Good day, book people. I’ve been getting lost in books for most of 2020, often re-reading a number of my favorite authors of fiction. Strangely enough, I’ve even found myself re-reading a number of nonfiction books as well, mostly true crime, biographies, autobiographies, and memoirs. I find it fascinating to discover what people gravitate towards with regards to their reading habits. Do authors of romance novels only read romance? Are they inspired by true-life romance stories? Do political thriller authors only read other political thrillers or about real-life politics? James McCrone, the author of Emergency Powers, has stopped by today and graciously offered to share with us what helps him from blurring the lines between fiction and reality. You’ll be amazed at what he has to say. Thank you, Mr. McCrone, for taking time away from your busy schedule to spend a few minutes with us today. I turn the blog over to you.

Blurred Lines – Separating Fiction from Reality


Recently in an interview, I was asked: How do you keep your written world from encroaching on your life?

I have the opposite problem. As I’ve written elsewhere, I often find myself sailing too close to the wind. My political thrillers have a ripped-from-the-headlines urgency, but it’s not because I troll the newspapers for material. Rather, as I tell my story I try to think like the bad guys—”what would they do?” And “what needs to happen for them to succeed?” And of course, how would my protagonist counter them?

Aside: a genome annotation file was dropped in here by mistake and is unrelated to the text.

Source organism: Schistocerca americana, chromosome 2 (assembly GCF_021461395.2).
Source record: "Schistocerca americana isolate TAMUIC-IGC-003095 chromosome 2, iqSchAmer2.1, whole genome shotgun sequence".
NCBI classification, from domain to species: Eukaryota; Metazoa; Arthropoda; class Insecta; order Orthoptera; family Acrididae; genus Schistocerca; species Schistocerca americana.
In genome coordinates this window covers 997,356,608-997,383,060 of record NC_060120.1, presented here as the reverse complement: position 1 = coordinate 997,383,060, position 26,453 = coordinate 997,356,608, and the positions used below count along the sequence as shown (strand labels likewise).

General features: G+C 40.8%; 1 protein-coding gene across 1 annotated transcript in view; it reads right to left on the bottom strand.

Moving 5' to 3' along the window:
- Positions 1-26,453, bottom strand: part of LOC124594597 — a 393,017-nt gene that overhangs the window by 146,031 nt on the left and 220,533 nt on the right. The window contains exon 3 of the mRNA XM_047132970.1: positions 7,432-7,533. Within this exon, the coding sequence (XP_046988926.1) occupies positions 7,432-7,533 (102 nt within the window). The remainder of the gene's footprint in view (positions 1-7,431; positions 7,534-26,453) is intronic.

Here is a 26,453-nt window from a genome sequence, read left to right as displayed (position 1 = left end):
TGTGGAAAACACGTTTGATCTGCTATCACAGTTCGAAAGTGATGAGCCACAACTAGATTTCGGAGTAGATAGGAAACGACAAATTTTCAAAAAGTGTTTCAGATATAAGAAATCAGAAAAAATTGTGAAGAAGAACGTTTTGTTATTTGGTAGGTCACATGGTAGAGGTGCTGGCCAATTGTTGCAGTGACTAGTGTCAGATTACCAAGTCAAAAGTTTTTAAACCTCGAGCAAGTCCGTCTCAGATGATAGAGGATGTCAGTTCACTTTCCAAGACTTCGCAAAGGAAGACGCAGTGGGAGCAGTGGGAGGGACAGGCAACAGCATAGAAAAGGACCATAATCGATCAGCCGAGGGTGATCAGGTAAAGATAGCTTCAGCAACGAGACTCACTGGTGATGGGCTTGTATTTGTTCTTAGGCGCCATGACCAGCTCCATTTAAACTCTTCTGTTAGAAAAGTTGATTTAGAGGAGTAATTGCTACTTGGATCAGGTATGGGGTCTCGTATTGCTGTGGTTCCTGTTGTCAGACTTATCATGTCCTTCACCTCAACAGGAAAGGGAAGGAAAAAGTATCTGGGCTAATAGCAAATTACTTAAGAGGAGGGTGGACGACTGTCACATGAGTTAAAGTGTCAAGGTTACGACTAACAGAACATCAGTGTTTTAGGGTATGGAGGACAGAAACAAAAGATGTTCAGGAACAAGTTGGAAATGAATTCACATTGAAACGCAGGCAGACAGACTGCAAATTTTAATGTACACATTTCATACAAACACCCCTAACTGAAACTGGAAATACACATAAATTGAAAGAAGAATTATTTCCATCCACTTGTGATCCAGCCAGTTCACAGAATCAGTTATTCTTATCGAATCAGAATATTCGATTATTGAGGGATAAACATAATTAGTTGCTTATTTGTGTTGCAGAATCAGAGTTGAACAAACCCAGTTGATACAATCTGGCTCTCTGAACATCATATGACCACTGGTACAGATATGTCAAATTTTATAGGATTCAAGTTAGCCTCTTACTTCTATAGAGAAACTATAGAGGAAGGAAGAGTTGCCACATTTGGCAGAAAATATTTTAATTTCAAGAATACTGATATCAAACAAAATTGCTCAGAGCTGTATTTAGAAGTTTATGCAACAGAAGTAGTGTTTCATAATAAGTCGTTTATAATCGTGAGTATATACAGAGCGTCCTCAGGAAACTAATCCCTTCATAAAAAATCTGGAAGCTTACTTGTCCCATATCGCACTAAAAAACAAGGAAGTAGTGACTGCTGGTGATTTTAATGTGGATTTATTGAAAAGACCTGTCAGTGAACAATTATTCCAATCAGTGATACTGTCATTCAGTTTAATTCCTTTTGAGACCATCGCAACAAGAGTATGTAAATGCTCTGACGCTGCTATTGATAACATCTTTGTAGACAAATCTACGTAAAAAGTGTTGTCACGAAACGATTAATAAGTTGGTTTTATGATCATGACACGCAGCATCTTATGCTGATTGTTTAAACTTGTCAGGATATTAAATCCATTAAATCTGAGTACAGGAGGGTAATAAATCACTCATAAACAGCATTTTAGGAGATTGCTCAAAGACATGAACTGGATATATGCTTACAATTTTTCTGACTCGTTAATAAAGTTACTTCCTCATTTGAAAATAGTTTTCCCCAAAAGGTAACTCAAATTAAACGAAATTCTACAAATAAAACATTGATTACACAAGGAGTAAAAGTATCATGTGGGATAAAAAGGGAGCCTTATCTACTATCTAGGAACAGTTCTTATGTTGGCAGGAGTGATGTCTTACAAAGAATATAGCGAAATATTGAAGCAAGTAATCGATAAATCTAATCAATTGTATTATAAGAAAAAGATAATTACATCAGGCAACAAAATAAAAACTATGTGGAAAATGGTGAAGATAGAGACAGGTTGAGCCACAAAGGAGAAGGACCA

In many ways, my writing ends up anticipating the headlines, and it’s dismaying how close I come to real events. My recurring character is FBI Agent Imogen Trager, a Poli-Sci Ph.D. turned agent—”as tough as she is smart”—and in my debut thriller, Faithless Elector, the center of the conflict were a group of Electors who had switched their votes. (It came out in March of 2016, before the major parties had even held their conventions.) In Dark Network (2017), the conspirators try to gain a toehold by undermining the Justice Department and the Attorney General. 

In the novel that debuted this month, Emergency Powers, I have the conspirators working hard to get a pliant Attorney General installed. There are also an increasing number of “acting” officials, rather than those approved by the Senate; the OPM (Office of Management and Personnel) has been subsumed.

I need for the real world to stop intruding on my written world!